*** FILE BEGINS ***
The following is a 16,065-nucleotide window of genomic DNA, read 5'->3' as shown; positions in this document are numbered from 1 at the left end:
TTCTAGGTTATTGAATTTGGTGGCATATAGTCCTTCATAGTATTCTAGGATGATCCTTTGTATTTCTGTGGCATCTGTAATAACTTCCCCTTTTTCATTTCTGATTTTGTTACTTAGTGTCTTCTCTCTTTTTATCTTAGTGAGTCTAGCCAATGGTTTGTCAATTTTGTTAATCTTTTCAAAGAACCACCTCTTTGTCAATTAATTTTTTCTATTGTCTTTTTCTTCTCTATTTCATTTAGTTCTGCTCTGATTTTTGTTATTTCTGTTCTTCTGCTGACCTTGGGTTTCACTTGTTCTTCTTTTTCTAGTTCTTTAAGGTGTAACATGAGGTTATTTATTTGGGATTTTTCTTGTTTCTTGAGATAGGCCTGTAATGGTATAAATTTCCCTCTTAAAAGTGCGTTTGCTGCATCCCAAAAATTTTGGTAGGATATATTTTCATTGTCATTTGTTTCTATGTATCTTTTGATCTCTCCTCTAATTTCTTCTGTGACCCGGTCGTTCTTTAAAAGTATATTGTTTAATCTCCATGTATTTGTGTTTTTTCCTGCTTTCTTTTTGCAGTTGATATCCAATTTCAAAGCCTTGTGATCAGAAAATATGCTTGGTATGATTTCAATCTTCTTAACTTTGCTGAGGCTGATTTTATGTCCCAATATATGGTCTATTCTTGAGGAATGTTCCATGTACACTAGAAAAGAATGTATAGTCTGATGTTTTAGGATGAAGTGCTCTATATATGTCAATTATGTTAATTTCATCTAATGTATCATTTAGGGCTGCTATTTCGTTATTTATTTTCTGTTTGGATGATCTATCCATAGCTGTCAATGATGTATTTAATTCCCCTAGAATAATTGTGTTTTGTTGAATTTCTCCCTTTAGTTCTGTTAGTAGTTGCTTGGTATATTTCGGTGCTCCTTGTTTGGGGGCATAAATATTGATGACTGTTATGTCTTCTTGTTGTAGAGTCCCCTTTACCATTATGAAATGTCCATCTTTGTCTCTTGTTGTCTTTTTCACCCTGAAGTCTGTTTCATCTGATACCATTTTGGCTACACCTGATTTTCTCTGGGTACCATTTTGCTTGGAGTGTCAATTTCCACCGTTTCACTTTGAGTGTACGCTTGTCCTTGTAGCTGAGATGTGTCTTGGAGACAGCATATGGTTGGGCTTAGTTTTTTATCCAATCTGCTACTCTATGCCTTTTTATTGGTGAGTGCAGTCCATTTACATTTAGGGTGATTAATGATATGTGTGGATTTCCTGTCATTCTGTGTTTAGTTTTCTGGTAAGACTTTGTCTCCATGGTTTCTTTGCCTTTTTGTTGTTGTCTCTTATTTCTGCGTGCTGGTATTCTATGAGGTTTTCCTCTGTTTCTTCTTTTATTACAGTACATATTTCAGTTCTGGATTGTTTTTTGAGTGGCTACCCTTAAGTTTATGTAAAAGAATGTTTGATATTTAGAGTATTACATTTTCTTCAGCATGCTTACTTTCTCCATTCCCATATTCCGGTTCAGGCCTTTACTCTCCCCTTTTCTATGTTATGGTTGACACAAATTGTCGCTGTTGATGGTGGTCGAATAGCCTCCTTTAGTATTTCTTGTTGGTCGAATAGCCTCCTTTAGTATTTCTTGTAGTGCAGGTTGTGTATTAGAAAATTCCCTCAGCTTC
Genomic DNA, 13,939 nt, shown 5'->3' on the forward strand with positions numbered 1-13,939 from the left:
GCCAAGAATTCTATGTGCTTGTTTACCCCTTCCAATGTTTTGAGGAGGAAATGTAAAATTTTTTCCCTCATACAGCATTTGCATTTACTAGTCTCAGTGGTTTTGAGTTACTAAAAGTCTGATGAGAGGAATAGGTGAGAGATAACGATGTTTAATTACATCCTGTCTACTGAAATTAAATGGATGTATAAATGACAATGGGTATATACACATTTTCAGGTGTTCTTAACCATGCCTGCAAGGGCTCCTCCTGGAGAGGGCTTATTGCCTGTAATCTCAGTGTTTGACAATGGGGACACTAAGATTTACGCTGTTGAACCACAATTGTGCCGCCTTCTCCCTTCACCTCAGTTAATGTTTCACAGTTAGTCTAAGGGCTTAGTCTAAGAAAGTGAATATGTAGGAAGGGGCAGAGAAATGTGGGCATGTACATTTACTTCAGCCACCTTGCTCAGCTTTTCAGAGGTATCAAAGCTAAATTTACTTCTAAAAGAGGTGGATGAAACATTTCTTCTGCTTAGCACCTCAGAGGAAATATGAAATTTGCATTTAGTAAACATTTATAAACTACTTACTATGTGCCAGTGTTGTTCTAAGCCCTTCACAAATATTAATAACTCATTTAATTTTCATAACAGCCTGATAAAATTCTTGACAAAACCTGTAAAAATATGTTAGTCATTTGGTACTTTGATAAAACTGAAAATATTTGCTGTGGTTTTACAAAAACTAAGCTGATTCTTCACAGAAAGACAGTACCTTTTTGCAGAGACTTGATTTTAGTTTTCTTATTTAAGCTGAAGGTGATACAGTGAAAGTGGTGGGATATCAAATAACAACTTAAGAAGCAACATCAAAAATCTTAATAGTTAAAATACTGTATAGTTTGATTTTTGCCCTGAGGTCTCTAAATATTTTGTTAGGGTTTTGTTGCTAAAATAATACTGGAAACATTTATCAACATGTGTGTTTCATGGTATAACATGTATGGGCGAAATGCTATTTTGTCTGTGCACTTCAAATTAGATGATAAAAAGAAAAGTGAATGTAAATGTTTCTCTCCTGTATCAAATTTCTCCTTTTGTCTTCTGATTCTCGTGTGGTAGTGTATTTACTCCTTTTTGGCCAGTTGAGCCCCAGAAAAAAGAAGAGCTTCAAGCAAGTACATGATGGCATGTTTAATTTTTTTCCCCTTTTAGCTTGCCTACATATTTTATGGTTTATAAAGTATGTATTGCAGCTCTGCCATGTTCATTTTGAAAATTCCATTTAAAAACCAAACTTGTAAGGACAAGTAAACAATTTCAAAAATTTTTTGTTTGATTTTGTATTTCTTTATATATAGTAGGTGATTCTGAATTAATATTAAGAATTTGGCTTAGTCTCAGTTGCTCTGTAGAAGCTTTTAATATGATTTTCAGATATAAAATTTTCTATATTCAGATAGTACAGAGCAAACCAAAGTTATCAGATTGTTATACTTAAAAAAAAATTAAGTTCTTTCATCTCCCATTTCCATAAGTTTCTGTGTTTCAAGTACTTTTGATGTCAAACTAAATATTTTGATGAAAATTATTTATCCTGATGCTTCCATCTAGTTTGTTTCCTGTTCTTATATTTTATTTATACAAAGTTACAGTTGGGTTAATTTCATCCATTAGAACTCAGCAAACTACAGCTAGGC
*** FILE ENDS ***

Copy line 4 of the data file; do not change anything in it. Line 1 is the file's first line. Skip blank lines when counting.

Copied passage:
GCCAAGAATTCTATGTGCTTGTTTACCCCTTCCAATGTTTTGAGGAGGAAATGTAAAATTTTTTCCCTCATACAGCATTTGCATTTACTAGTCTCAGTGGTTTTGAGTTACTAAAAGTCTGATGAGAGGAATAGGTGAGAGATAACGATGTTTAATTACATCCTGTCTACTGAAATTAAATGGATGTATAAATGACAATGGGTATATACACATTTTCAGGTGTTCTTAACCATGCCTGCAAGGGCTCCTCCTGGAGAGGGCTTATTGCCTGTAATCTCAGTGTTTGACAATGGGGACACTAAGATTTACGCTGTTGAACCACAATTGTGCCGCCTTCTCCCTTCACCTCAGTTAATGTTTCACAGTTAGTCTAAGGGCTTAGTCTAAGAAAGTGAATATGTAGGAAGGGGCAGAGAAATGTGGGCATGTACATTTACTTCAGCCACCTTGCTCAGCTTTTCAGAGGTATCAAAGCTAAATTTACTTCTAAAAGAGGTGGATGAAACATTTCTTCTGCTTAGCACCTCAGAGGAAATATGAAATTTGCATTTAGTAAACATTTATAAACTACTTACTATGTGCCAGTGTTGTTCTAAGCCCTTCACAAATATTAATAACTCATTTAATTTTCATAACAGCCTGATAAAATTCTTGACAAAACCTGTAAAAATATGTTAGTCATTTGGTACTTTGATAAAACTGAAAATATTTGCTGTGGTTTTACAAAAACTAAGCTGATTCTTCACAGAAAGACAGTACCTTTTTGCAGAGACTTGATTTTAGTTTTCTTATTTAAGCTGAAGGTGATACAGTGAAAGTGGTGGGATATCAAATAACAACTTAAGAAGCAACATCAAAAATCTTAATAGTTAAAATACTGTATAGTTTGATTTTTGCCCTGAGGTCTCTAAATATTTTGTTAGGGTTTTGTTGCTAAAATAATACTGGAAACATTTATCAACATGTGTGTTTCATGGTATAACATGTATGGGCGAAATGCTATTTTGTCTGTGCACTTCAAATTAGATGATAAAAAGAAAAGTGAATGTAAATGTTTCTCTCCTGTATCAAATTTCTCCTTTTGTCTTCTGATTCTCGTGTGGTAGTGTATTTACTCCTTTTTGGCCAGTTGAGCCCCAGAAAAAAGAAGAGCTTCAAGCAAGTACATGATGGCATGTTTAATTTTTTTCCCCTTTTAGCTTGCCTACATATTTTATGGTTTATAAAGTATGTATTGCAGCTCTGCCATGTTCATTTTGAAAATTCCATTTAAAAACCAAACTTGTAAGGACAAGTAAACAATTTCAAAAATTTTTTGTTTGATTTTGTATTTCTTTATATATAGTAGGTGATTCTGAATTAATATTAAGAATTTGGCTTAGTCTCAGTTGCTCTGTAGAAGCTTTTAATATGATTTTCAGATATAAAATTTTCTATATTCAGATAGTACAGAGCAAACCAAAGTTATCAGATTGTTATACTTAAAAAAAAATTAAGTTCTTTCATCTCCCATTTCCATAAGTTTCTGTGTTTCAAGTACTTTTGATGTCAAACTAAATATTTTGATGAAAATTATTTATCCTGATGCTTCCATCTAGTTTGTTTCCTGTTCTTATATTTTATTTATACAAAGTTACAGTTGGGTTAATTTCATCCATTAGAACTCAGCAAACTACAGCTAGGC